What we saw was still visually stunning and very interesting. This is especially so when you think about the tactics involved in the battle of Geonosis. The clone army was employed in a tactic known as the ‘human wave’. This tactic was used a great deal by many armies in our own wars, but most notably it reminded me of the Bulldozer tactic of the Russian army in World War I. This was where armies would send wave after wave of densely packed and unprotected soldiers against the defensive line of the enemy, using speed rather than skill, and hoping that their overwhelming numbers would scare the enemy into retreat. The Russians were notable in that they often only armed the soldiers in the first few waves, thinking that those behind could simply pick up weapons dropped by the previous attackers. What we saw in the film was reminiscent of this (though the clones in the back were armed, too, but that’s another thing which I’ll elaborate on in a minute). They attacked – or defended, it was rather too chaotic to tell – en masse, contradictory to real-world, modern infantry tactics. Though, to be fair, we haven’t really fought a full-scale battle in modern times to compare, or even know what it would look like.

However, we can know in theory. Modern tactics are based on breaking the battle up into manageable squads, arrayed in a line formation and advancing from cover to cover- this is done so that every single soldier can fire his or her weapon at the enemy, yet still be covered by the terrain and fellow squad members. In the film, this was not what we saw (but again to be fair there wasn’t much cover to be had, though they could have laid down – gone ‘prone’).

At the front the clones are arrayed in a skirmish line, with clones being clumped together behind. Such large groups would have provided – and did – very meaty targets for the droid artillery. This portrayal of soldiery was not accurate and is not to be attempted in the real world, except for when playing with LEGO. This was noted by several fans, and because of it military experts were brought in for the battle scenes in Star Wars: Episode III – Revenge of the Sith. But it did have one accurate point. The infantry, the artillery and the air support were used altogether, and that is a tactic used in the real world. In later novels, this portrayal was expanded upon in later books to say that the clones were used in this way because the Jedi, who are peace-keepers, and have had no extensive training (unlike the clones, who were raised specifically for this task) in warfare, were in command, and thus were led poorly.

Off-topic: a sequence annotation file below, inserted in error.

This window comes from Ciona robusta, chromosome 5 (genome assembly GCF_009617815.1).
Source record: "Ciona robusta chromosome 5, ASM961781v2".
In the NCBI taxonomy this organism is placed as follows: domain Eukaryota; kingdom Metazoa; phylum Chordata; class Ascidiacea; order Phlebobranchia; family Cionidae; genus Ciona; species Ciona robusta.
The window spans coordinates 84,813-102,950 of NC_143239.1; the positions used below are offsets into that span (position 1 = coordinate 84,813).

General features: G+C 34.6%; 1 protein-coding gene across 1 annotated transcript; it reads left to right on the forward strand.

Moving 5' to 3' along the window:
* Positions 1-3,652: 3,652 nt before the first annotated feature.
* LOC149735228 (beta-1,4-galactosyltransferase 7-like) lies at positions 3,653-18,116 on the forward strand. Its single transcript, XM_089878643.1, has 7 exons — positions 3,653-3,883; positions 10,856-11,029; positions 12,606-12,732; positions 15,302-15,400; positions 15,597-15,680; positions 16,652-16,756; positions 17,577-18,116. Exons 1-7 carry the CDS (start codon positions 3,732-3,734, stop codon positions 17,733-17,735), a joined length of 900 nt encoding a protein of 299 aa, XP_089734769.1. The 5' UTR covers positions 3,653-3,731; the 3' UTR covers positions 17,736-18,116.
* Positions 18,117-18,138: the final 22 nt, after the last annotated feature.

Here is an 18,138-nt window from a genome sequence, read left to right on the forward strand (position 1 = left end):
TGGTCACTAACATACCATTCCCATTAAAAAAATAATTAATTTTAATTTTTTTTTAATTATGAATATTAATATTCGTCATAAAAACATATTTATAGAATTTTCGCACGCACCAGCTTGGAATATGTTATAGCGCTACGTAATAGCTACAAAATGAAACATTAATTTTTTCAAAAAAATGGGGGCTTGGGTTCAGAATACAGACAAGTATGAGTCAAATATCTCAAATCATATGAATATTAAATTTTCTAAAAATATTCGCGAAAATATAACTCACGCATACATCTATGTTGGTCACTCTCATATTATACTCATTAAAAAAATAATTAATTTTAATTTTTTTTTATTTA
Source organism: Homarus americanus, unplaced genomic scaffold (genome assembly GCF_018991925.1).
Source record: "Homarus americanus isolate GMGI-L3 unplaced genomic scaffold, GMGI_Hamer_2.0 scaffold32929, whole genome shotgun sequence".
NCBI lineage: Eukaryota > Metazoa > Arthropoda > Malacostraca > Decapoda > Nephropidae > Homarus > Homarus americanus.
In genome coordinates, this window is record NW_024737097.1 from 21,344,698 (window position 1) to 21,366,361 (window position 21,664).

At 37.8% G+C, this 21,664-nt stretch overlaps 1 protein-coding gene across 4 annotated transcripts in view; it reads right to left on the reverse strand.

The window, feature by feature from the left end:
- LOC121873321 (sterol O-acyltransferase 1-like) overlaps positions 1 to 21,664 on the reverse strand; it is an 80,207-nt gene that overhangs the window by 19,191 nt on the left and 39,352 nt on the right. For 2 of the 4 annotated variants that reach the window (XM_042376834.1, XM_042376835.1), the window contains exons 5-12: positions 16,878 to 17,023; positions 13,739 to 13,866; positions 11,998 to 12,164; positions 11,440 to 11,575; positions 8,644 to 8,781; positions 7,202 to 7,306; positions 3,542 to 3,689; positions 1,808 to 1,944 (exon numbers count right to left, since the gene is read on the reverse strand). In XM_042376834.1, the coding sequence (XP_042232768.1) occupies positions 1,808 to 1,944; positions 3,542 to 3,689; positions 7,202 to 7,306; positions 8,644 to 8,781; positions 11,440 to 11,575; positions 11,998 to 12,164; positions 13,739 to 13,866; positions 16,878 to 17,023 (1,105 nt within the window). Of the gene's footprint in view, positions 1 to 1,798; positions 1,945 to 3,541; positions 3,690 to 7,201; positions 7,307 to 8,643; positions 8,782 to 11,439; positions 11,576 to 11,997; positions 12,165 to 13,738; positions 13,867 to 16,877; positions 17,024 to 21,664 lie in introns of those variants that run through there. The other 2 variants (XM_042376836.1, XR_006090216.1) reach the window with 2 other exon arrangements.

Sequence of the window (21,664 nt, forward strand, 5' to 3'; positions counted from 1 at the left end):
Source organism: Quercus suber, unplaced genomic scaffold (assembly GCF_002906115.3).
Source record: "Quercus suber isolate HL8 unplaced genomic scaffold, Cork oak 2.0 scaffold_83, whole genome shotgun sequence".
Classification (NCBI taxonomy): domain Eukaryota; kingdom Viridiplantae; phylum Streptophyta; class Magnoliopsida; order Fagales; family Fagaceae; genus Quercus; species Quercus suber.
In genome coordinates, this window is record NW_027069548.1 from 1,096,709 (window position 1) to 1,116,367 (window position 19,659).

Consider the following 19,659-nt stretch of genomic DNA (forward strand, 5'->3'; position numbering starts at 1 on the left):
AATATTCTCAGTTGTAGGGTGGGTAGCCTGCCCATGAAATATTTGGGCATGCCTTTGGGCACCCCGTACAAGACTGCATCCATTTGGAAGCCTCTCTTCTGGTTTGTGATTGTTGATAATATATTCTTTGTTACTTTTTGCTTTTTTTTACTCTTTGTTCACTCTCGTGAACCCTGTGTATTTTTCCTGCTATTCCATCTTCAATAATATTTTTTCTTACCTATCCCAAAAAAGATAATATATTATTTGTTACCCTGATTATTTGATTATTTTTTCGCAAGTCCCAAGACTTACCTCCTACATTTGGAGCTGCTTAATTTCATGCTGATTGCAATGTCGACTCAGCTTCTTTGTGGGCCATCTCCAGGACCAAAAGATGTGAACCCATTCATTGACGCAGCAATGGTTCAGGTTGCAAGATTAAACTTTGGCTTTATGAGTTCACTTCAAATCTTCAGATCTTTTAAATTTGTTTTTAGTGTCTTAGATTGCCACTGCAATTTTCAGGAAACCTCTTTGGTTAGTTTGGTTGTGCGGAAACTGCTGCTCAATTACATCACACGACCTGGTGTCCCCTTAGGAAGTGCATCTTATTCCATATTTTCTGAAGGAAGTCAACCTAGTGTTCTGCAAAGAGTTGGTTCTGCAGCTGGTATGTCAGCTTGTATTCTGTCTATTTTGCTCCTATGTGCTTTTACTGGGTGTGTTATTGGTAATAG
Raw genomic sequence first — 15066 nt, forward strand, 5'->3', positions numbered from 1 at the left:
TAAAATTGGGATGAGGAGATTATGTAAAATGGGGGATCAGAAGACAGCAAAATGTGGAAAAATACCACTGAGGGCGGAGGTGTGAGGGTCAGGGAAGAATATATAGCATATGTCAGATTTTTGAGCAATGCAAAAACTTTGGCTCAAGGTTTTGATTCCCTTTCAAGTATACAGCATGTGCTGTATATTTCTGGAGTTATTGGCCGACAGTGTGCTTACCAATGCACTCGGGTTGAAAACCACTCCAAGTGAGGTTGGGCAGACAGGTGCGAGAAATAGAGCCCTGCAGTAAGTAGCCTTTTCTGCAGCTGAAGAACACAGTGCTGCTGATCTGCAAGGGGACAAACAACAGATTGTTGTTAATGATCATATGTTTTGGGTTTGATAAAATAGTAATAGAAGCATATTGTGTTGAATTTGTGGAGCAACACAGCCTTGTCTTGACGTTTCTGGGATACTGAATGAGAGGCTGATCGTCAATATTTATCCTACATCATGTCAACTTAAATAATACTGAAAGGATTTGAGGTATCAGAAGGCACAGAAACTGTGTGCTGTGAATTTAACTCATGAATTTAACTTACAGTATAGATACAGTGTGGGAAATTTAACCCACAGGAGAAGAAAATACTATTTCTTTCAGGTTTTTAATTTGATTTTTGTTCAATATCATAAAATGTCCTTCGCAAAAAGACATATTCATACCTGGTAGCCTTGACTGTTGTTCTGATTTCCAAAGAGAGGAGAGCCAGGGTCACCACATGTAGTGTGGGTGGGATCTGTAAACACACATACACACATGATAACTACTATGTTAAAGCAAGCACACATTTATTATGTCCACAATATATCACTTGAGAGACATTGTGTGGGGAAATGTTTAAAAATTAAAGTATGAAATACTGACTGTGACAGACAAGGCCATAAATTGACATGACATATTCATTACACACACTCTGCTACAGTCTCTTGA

That the battle happened in this way is, again, understandable. But it is interesting to note, because I surmise that later uses and appearances of the clone army were based on this presentment (of a disposable army).

They have feelings too!

Return Of The Books.

With the release of Episode II, LucasArts, Lucasfilm, LucasBooks, Del Rey and other publishers were finally given the green light to provide Expanded Universe stories in this particular setting, something they did with gleeful abandon – this three-year era is perhaps the most filled era in the entirety of the EU. It is something that happened in waves, so before I begin to explore them it’s best if I give you some details of these waves, and their dates:

23rd April 2002 – Star Wars: Episode II – Attack of the Clones (novelisation) released.
16th May 2002 – Star Wars: Episode II – Attack of the Clones (film) aired in theatres.
28th November 2002 – Star Wars: The Clone Wars (video game) released.
3rd June 2003 – Star Wars: Shatterpoint – A Clone Wars Novel (novel) released.
7th November 2003 – Star Wars: Clone Wars (cartoon animated TV series) starts to air on television.
1st June 2004 – Star Wars: Cestus Deception – A Clone Wars Novel (novel) released.
29th June 2004 – Star Wars: MedStar I: Battle Surgeons – A Clone Wars Novel (novel) released.
28th September 2004 – Star Wars: MedStar II: Jedi Healer – A Clone Wars Novel (novel) released.
26th October 2004 – Star Wars: Jedi Trial – A Clone Wars Novel (novel) released.
26th October 2004 – Star Wars: Republic Commando: Hard Contact (novel) released.
23rd November 2004 – Star Wars: Yoda: Dark Rendezvous – A Clone Wars Novel (novel) released.
25th January 2005 – Star Wars: Labyrinth of Evil (novel) released.
1st March 2005 – Star Wars: Republic Commando (video game) released.
2nd April 2005 – Star Wars: Episode III – Revenge of the Sith (novelisation) released.
19th May 2005 – Star Wars: Episode III – Revenge of the Sith (film) aired in US theatres.
1st November 2005 – Star Wars: Battlefront II (video game) released.
22nd November 2005 – Star Wars: Dark Lord: The Rise of Darth Vader (novel) released.
28th February 2006 – Star Wars: Republic Commando: Triple Zero (novel) released.
30th October 2007 – Star Wars: Republic Commando: True Colors (novel) released.
15th August 2008 – Star Wars: The Clone Wars (film) released in theatres.